Although Branson and Bishop had courted each other for several years, the key stumbling block was Bishop's determination to ‘get his money' out of his airline on retirement while at the same time Branson notoriously hates paying hard cash to acquire assets. Bishop, however, had a trump card in a decade-old agreement with Lufthansa for it to buy his controlling shareholding in 2009 at a price agreed way back in 1999. Although Lufthansa tried to wriggle out of the deal whenit realised it was overpaying becauseof the recession, it settled when faced with court action by Bishop.
Branson, sensing a possible opportunity, has tried over the past 18 months to get Lufthansa to agree a three-way venture between Virgin,Bmi and the German carrier, leaving Virginin control. But Lufthansa, having appeared to pay more than it wanted to for Bishop’s Bmi stake (the price was about £223 million), has been in no mood to be fleeced by Branson as well.
Branson has something of reputation for smart dealing, hardly surprising since he managed to parlay a fledgling career as a cut-price record importer into an empire worth anestimated (by The Sunday TimesRich List) £2.6 billion. His business savvy has been shown by manyother smart deals over the years,which have included EMI in the early 1990s paying around £500m incash for Virgin Records, while NTL forked out almost £1bn for Virgin Mobile (a business established for just £50m) in 2006. But perhaps his smartest move was in 1999 when he persuaded Singapore Airlines to hand over £600m for a 49 per cent stake in Virgin Atlantic, a deal that provided minimum benefit for SIA. Not surprisingly, Singapore has been seeking an exit for the past fewyears but was baulked by the globalrecession and a failure to fi nd a buyer willing to pay for a minority stake inan airline over which it would have scant influence. Small wonder that Lufthansa has not so far shown much eagerness to get into bed with Virgin.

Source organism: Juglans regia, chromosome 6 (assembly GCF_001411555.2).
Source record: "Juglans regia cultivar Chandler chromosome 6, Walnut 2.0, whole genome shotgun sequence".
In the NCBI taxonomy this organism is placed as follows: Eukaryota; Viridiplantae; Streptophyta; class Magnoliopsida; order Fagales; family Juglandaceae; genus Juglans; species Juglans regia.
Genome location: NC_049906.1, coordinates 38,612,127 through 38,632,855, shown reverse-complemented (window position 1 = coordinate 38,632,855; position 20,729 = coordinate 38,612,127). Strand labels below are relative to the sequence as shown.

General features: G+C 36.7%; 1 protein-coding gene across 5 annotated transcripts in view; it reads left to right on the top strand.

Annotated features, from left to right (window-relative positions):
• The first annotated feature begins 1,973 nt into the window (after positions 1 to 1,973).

But time may not be on Branson’s side. Although he only turned 60 last July, Branson has for the past few years been winding down direct involvement with his business empire. This does not appear to be due to any lack of ambition - his appetite for risky adventures seems undiminished as he prepares for his maiden space flight either this year or next - but rather reflects his acceptance that the Virgin brand must take centre stage if it is to survive him.
Hence, just over a year ago he recruited former Barings banker Peter Norris (whose character was featured in the film Rogue Trader about the bank's collapse) to replace him as non-executive chairman of privately owned Virgin Group Holdings.
Branson had already promoted accountant Stephen Murphy, who had been with Virgin since 1993, to the position of CEO to head an investment committee which effectively manages the sprawling empire of more than 200 companies. Many are joint ventures, such as Virgin Trains, which is co-owned by Stagecoach, while others pay a fee for using the Virgin brand name. The planned new Virgin Hotels venture in the US, for example, will operate as a joint venture with outside investors.
In a further sign of Branson building up Virgin's corporate strength, late last year he created a special committee of leading business people, including ex-BA executive and recent BUPA CEO Val Gooding, to offer advice on the future direction of the group. More significantly this committee also includes Claudio Costamagna, a former Goldman Sachs investment banker with a reputation for deal-making.
What input this committee will have on Virgin Atlantic's future remains to be seen, but there are other issues at the airline that may be relevant. Most crucial, perhaps, is Ridgway's successor as CEO as he also turns 60 later this year.
Although he has given no indication of when he might want to step down after a decade in the job, there is speculation that the recent promotion of Julie Southern, the airline's chief financial officer for the past decade, to a new post of chief commercial officer makes her heir apparent. Her new job embraces the responsibility for expanding route networks, trade alliances and driving revenue - all key areas a future CEO would need to be involved in.